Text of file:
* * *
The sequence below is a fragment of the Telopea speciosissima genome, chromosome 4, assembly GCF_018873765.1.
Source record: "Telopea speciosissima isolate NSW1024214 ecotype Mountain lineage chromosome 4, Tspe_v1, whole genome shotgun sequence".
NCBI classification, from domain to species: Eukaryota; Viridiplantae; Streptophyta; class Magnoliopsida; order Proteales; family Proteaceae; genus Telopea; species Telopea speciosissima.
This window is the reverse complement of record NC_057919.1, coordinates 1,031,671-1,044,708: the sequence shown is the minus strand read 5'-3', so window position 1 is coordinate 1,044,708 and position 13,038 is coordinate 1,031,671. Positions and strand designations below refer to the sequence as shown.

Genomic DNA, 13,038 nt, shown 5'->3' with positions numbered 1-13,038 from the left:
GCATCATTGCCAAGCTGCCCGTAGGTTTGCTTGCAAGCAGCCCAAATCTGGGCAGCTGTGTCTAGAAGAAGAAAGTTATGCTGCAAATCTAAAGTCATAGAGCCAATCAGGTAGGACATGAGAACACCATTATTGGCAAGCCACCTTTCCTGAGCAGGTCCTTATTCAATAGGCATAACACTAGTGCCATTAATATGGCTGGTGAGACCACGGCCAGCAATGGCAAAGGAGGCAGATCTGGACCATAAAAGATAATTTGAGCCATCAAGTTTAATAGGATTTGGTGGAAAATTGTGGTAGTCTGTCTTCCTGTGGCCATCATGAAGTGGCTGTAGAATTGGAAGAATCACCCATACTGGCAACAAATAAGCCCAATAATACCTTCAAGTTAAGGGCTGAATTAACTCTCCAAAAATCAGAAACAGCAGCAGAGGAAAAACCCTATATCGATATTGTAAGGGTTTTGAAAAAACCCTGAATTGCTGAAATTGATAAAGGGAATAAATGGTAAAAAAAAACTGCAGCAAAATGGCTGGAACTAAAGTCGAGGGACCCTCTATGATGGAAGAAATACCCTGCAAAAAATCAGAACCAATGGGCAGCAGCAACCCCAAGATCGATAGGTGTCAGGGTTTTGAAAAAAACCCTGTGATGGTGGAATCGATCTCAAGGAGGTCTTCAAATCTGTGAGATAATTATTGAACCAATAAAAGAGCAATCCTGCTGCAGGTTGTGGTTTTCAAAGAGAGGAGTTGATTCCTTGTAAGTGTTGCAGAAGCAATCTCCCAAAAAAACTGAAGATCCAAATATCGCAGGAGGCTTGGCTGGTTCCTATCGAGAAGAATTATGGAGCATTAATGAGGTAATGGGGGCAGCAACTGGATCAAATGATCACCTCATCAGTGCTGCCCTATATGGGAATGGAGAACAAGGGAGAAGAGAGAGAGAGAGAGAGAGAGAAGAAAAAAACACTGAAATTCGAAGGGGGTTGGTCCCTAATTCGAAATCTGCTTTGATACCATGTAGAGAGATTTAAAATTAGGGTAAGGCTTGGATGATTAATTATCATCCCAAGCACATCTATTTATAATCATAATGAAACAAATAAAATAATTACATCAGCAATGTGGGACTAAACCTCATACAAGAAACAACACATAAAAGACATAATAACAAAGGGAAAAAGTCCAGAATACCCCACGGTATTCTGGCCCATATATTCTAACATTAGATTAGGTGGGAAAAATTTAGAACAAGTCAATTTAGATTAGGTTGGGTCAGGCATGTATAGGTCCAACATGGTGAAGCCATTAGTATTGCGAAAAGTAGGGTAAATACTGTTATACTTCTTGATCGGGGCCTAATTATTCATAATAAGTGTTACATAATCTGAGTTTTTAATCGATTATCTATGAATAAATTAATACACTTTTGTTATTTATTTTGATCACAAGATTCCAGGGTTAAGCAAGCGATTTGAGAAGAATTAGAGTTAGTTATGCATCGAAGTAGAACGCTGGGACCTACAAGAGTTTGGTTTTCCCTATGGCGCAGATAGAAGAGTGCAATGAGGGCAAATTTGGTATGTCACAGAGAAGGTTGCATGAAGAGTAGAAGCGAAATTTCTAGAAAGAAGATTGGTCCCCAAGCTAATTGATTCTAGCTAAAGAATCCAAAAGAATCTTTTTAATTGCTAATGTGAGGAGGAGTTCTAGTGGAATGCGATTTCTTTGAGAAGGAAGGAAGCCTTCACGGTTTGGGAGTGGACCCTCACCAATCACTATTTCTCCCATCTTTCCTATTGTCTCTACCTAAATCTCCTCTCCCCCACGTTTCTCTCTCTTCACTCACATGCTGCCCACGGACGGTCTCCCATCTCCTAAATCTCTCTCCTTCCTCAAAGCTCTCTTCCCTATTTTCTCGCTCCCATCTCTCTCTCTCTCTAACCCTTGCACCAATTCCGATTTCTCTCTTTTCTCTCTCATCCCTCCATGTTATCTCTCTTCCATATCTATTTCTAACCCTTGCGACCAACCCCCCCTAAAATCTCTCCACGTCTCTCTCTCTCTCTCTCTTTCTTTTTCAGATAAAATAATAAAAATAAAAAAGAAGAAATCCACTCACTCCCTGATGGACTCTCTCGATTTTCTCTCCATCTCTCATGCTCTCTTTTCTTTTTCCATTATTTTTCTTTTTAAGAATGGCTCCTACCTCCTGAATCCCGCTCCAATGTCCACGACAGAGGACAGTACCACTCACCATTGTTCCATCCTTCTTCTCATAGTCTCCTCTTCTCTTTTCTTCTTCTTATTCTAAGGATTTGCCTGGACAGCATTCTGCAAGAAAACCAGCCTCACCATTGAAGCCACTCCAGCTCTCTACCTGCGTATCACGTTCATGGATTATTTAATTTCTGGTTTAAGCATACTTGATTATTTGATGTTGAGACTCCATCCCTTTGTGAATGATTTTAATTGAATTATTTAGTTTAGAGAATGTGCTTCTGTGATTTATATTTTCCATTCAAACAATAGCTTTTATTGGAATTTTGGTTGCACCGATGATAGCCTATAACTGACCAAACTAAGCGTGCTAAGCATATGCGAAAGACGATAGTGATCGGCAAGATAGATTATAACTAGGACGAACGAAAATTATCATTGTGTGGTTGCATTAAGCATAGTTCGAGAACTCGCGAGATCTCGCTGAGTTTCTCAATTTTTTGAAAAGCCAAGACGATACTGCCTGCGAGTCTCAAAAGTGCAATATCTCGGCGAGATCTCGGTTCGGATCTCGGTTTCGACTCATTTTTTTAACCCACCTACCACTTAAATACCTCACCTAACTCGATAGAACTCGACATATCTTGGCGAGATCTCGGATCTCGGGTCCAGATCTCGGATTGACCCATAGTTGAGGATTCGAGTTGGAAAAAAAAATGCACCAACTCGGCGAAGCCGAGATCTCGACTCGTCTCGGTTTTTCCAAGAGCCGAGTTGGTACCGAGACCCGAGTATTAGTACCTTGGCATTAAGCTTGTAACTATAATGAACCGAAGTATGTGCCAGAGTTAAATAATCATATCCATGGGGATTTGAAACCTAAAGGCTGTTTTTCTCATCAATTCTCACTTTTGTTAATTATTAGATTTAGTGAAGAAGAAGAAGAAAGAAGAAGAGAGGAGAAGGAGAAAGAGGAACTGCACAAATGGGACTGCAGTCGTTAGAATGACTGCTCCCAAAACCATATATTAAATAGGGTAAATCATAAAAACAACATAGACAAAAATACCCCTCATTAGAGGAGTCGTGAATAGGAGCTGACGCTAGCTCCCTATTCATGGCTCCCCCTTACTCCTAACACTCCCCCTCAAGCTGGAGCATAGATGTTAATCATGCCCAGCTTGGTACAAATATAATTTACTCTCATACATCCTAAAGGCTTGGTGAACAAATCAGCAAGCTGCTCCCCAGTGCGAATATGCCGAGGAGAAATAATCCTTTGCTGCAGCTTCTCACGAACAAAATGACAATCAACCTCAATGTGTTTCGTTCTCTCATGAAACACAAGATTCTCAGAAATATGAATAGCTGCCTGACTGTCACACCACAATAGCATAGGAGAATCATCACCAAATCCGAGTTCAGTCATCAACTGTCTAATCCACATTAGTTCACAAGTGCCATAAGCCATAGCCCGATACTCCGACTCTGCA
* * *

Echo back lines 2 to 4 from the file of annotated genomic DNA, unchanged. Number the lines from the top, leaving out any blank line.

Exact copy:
Source record: "Telopea speciosissima isolate NSW1024214 ecotype Mountain lineage chromosome 4, Tspe_v1, whole genome shotgun sequence".
NCBI classification, from domain to species: Eukaryota; Viridiplantae; Streptophyta; class Magnoliopsida; order Proteales; family Proteaceae; genus Telopea; species Telopea speciosissima.
This window is the reverse complement of record NC_057919.1, coordinates 1,031,671-1,044,708: the sequence shown is the minus strand read 5'-3', so window position 1 is coordinate 1,044,708 and position 13,038 is coordinate 1,031,671. Positions and strand designations below refer to the sequence as shown.